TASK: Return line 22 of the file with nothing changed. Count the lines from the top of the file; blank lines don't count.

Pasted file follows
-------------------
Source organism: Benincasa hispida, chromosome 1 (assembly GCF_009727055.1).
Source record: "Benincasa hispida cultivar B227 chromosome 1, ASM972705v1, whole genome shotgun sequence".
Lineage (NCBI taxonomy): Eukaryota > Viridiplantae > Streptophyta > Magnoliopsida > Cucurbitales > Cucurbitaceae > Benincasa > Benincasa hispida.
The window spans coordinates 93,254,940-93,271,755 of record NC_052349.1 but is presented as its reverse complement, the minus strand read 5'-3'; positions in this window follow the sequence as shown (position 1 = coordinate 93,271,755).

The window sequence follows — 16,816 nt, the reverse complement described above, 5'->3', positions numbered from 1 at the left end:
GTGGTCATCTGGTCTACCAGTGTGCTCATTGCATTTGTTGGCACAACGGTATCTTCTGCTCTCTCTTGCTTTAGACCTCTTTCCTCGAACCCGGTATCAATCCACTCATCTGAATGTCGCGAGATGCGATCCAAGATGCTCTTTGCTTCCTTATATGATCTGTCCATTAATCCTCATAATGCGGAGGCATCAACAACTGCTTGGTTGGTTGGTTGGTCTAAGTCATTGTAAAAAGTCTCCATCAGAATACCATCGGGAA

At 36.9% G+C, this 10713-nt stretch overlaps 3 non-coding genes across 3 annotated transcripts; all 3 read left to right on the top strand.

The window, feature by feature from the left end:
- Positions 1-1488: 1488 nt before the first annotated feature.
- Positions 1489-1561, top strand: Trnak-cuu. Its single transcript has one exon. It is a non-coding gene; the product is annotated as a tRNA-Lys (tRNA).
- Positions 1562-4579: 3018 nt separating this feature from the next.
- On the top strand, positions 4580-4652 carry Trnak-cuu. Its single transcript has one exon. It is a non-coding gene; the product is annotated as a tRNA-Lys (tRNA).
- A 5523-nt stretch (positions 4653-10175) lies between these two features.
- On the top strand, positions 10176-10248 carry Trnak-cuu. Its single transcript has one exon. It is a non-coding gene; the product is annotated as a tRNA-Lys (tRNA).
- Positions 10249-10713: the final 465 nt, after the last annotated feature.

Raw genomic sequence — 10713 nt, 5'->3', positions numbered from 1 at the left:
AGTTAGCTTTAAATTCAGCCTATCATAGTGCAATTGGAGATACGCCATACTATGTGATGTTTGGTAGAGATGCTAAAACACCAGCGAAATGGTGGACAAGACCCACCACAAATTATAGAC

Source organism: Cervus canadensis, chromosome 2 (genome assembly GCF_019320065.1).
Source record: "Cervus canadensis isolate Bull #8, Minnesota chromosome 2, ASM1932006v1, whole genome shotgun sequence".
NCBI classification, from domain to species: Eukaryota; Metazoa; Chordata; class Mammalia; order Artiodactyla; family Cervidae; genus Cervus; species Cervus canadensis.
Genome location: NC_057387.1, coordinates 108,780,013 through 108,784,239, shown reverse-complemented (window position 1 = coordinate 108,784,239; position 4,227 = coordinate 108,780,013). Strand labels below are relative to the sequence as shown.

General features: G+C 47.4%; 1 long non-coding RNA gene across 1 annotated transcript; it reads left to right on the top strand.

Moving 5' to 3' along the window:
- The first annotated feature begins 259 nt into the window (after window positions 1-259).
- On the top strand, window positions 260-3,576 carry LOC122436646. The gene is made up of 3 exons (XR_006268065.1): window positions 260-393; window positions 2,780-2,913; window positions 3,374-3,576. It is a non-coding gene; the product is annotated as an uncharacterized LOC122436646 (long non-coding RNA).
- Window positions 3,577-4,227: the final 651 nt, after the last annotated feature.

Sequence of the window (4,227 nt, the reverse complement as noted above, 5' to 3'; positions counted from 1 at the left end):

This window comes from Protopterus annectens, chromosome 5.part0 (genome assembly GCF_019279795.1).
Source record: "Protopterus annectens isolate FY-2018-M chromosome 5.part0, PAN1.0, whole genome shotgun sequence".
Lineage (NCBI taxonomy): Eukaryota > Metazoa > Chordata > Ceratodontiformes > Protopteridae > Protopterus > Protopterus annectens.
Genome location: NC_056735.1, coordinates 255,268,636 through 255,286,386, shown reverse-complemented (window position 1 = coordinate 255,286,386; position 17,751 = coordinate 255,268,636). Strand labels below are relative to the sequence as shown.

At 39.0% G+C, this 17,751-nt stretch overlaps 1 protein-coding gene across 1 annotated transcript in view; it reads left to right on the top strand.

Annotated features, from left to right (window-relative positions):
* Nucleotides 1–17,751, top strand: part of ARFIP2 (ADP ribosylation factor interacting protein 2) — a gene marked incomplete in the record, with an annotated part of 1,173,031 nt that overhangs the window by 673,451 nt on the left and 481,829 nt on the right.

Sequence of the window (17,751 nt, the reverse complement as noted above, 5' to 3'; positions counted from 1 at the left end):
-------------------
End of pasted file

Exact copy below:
General features: G+C 47.4%; 1 long non-coding RNA gene across 1 annotated transcript; it reads left to right on the top strand.